Henri Matisse

Bonjour mes amis,

We just returned from Tahiti and I have attached some pictures of this splendid part of the world.  Not much English is spoken and it gave Gerry a nice opportunity to brush up on her French before our trip to France and Italy in May.

Everything was quite expensive but worth every franc, we enjoyed every minute, every moment.  The people were incredibly warm and friendly. The landscape and culture were off the charts. The "Mutiny on the Bounty" makes perfect sense to me for men to rebel in order to stay in such an idyllic paradise, with such beautiful women. In 1891, Gauguin the French artist sailed to French Polynesia to escape European civilization and "everything that is artificial and conventional" 

The highlight of our stay was a day trip to the island of Moorea where Gerry snorkeled with the stingrays and sharks.  ELG stayed on the boat and snapped photos and used his smart phone to purchase a life insurance policy for the intrepid Gerry.

This trip was a bit of an impulsive decision to go to a distant tropical location to get out of this brutal Scottsdale winter weather. We encountered very few Americans, mostly French and New Zealand tourists.  Unlike Hawaii, tourism is not large in French Polynesia. We had talked about another trip to Hawaii because it has been a while since we have been there.  We travelled to Hawaii frequently when we lived in Reno and twice since we moved to Phoenix and love those islands. Sadly, Molokai is the only remaining unspoiled Hawaiian Island and my personal favorite.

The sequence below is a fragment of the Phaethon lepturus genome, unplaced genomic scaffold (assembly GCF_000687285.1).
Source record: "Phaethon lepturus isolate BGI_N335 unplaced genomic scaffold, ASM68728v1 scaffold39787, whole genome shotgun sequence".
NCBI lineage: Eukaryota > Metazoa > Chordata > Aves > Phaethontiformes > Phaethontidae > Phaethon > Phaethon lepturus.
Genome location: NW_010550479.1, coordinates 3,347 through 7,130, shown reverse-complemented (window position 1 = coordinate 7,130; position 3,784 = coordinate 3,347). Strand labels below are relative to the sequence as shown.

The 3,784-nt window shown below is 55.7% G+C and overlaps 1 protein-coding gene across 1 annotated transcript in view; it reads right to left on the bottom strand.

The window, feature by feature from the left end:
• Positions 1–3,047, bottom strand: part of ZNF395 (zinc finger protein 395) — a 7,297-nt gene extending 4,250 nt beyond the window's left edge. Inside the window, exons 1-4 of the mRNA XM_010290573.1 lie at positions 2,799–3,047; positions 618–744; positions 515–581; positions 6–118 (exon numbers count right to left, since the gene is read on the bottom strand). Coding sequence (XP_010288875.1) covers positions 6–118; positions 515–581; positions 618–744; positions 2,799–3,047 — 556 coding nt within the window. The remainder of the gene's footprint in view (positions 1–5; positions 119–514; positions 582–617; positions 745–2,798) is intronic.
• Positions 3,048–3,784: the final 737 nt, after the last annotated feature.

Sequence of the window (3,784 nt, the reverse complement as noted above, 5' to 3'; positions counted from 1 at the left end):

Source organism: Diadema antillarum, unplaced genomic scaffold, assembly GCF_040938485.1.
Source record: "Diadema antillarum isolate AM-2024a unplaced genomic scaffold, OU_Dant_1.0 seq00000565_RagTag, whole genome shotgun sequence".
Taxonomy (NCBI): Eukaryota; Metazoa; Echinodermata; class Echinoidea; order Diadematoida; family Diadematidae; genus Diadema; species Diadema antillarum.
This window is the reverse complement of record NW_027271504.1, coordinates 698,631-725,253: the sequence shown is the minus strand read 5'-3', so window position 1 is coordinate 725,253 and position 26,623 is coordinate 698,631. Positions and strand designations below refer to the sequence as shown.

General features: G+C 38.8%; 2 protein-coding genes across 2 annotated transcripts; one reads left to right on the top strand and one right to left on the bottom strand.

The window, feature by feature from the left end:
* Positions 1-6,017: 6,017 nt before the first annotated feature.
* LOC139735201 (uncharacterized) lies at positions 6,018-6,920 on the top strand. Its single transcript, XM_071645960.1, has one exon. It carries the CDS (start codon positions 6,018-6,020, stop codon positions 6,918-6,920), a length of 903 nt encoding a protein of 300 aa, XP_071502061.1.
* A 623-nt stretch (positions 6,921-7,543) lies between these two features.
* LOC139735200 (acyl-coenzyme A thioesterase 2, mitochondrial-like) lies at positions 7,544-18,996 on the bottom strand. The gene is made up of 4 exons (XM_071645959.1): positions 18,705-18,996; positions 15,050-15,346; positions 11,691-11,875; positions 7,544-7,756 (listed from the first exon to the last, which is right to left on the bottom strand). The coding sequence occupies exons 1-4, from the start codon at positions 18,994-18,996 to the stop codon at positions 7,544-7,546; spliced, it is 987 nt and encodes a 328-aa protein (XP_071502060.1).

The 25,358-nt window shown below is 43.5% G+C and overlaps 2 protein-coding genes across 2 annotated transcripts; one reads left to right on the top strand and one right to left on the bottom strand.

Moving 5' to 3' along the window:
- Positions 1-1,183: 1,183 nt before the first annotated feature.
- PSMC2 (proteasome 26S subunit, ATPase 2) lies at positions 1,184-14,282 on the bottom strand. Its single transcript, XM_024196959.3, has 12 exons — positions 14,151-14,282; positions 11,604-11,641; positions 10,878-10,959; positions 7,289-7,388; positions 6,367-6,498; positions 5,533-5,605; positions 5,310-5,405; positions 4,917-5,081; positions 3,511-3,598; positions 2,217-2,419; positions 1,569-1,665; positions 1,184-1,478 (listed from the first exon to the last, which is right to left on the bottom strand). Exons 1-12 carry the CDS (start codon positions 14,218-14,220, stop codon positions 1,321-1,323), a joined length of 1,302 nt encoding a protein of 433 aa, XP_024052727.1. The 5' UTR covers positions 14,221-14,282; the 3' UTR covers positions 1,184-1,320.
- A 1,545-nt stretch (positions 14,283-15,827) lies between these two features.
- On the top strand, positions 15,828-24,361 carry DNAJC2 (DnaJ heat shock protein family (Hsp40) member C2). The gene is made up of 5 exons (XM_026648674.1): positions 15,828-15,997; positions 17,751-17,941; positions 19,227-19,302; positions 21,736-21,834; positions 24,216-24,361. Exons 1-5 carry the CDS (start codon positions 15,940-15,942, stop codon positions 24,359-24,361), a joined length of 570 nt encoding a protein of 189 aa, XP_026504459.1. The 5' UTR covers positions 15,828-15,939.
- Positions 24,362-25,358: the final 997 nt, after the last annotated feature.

French Polynesia seemed to offer more intrigue and adventure and we were not disappointed.

French Polynesia embraces a vast ocean area strewn with faraway outer islands. Locals told us that each island has a mystique of its own. The 118 islands and atolls are scattered over an expanse of water 18 times the size of California, though in dry land terms the territory is only slightly bigger than Rhode Island. 


The Ultimate Adventure

Please see below a great article I recently came across written by Rick Reilly of Sports Illustrated. He details his experiences when given the opportunity to fly in an F-14 Tomcat.